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SOC4615 Childhood and Youth
4 Advanced Liberal Arts CreditsThis course exercises the sociological imagination in understanding how children are molded by social institutions and interactions, as well as the manner in which children utilize agency to react to, change, and reproduce their own social realities. By examining childhood, students will gain an understanding of how inequalities and opportunities are pervasive shapers of children's realities and adulthood outcomes, from both interpersonal and structural levels. Through in-class discussions and writing assignments, students will explore and critique theories of childhood. Reflecting on the perspectives of children as socialized beings and as social actors, we will analyze the intersecting roles of the family, culture, education, authority, gender, race, social class, and ideology in shaping childhood.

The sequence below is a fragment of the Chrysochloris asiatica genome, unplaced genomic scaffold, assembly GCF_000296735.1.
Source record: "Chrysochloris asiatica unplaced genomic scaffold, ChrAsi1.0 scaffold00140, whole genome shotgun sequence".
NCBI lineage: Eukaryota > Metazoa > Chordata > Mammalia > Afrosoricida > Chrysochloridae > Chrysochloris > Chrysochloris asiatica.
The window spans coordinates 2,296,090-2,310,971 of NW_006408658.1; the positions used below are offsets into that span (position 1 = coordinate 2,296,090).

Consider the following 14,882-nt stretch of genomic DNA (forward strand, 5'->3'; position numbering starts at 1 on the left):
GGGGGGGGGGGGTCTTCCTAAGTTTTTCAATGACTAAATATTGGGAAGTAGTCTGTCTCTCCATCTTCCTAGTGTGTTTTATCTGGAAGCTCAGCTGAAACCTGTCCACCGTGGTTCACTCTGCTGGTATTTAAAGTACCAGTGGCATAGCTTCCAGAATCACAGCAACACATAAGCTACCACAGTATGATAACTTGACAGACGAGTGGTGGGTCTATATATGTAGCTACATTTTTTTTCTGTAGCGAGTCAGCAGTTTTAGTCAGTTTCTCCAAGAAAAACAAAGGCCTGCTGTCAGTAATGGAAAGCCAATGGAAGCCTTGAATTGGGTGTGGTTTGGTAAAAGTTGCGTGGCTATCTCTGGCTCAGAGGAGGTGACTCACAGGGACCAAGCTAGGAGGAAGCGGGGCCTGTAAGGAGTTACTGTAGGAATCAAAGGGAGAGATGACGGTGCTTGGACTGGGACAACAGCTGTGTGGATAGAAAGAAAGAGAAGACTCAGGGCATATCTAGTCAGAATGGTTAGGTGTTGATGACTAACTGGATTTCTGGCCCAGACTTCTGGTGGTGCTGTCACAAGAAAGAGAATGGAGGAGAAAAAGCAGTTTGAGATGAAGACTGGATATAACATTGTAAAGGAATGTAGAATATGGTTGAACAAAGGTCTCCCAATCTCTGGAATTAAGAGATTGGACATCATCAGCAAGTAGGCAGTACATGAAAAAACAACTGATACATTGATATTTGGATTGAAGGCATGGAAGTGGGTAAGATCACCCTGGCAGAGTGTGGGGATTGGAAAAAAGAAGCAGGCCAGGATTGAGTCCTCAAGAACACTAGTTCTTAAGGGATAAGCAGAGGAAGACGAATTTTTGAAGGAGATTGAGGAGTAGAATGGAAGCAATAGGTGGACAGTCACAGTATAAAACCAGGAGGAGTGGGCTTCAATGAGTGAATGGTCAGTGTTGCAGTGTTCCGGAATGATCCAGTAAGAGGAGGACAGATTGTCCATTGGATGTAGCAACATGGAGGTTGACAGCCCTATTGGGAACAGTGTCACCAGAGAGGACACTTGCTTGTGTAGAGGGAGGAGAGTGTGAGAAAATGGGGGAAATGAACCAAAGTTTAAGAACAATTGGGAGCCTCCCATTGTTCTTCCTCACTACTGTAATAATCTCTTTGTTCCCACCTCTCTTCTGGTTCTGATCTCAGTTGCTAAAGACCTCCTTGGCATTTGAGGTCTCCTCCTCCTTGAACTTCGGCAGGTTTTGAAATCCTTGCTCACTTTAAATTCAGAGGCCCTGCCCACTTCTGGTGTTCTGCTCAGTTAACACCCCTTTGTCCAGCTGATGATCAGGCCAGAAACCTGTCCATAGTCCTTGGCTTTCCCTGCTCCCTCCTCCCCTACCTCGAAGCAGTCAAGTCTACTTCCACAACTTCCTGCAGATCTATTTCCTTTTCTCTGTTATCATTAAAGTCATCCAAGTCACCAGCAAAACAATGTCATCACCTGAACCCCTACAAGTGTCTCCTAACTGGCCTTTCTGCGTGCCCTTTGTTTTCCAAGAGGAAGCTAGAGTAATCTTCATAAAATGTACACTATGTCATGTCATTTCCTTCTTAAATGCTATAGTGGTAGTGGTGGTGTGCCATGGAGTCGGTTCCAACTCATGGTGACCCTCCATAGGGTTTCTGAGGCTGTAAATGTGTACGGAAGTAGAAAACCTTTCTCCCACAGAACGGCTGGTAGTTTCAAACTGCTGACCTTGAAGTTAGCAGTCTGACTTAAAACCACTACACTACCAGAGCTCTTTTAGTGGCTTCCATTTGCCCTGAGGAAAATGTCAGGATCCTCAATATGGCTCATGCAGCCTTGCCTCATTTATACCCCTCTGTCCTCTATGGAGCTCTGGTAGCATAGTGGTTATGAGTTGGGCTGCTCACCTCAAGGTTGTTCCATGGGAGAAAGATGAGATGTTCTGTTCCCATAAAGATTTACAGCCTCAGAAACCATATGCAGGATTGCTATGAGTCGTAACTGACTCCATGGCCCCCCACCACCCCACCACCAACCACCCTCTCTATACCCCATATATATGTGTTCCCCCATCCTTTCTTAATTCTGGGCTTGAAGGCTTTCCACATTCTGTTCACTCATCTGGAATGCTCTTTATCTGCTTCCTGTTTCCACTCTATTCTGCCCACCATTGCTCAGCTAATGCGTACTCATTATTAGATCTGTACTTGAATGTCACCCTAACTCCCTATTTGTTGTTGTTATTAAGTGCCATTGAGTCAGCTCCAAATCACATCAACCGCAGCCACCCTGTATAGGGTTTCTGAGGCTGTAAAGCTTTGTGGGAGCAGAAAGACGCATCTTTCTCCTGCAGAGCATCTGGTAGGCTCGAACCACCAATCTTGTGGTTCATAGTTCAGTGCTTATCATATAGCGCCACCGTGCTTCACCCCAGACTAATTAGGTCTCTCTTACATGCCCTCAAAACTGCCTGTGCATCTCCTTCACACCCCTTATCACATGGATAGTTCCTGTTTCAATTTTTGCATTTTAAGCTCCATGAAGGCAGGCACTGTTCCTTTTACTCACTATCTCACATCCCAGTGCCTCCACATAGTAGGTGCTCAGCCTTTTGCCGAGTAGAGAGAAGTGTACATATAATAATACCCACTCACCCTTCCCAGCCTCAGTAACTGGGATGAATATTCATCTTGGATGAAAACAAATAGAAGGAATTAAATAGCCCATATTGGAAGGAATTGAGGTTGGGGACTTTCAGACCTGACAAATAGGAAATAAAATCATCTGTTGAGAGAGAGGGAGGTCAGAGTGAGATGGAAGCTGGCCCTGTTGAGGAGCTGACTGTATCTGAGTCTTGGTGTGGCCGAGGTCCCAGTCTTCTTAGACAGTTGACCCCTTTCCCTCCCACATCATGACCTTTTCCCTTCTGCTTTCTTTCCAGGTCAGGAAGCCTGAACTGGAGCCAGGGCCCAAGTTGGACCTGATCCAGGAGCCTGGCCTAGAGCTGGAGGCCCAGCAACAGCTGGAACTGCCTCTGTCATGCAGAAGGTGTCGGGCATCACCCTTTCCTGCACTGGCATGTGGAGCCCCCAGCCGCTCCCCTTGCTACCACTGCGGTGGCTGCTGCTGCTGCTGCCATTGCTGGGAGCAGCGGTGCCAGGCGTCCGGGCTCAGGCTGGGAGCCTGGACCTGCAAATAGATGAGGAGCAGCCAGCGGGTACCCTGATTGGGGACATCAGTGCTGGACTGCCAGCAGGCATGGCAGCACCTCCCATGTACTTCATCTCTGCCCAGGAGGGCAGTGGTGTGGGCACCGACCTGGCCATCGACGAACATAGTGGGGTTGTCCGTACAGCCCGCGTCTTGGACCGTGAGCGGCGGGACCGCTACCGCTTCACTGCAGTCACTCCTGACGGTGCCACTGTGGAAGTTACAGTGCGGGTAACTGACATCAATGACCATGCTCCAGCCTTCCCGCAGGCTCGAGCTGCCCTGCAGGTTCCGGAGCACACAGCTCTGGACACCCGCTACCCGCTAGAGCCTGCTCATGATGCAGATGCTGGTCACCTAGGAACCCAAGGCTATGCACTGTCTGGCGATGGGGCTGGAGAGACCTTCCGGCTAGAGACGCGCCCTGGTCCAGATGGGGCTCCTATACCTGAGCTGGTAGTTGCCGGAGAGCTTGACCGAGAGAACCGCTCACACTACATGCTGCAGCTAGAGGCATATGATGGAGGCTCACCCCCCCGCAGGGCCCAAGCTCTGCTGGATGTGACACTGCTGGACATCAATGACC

Prerequisites: Any combination of 2 ILA (HSS, LTA, CSP, LVA, CVA)
HSS2013 China Today: The Dragon Rises
4 Intermediate Liberal Arts CreditsThis intermediate history course will introduce you to China's dynamic present within the context of the complex legacy of the Chinese past. We will examine the historical, cultural, political, and economic development of post 1949 China, with brief introductions to relevant aspects of the imperial past. You will gain a nuanced appreciation for the incredible economic growth of China from 1990 to the present, and the concomitant problems of state-society relations, human rights, minority relations, the environment, and the gaps between the rich and the poor and the urban and rural citizens. We will take advantage of Boston's resources through site visits to view Chinese art, undertake a scavenger hunt in Chinatown, and enjoy Chinese food. We will explore China through the use of scholarship, fiction, maps, memoir, art, film, and music.
Prerequisites: (FCI1000 or AHS1000) and (WRT1001or RHT1000)
CHN2200 Chinese I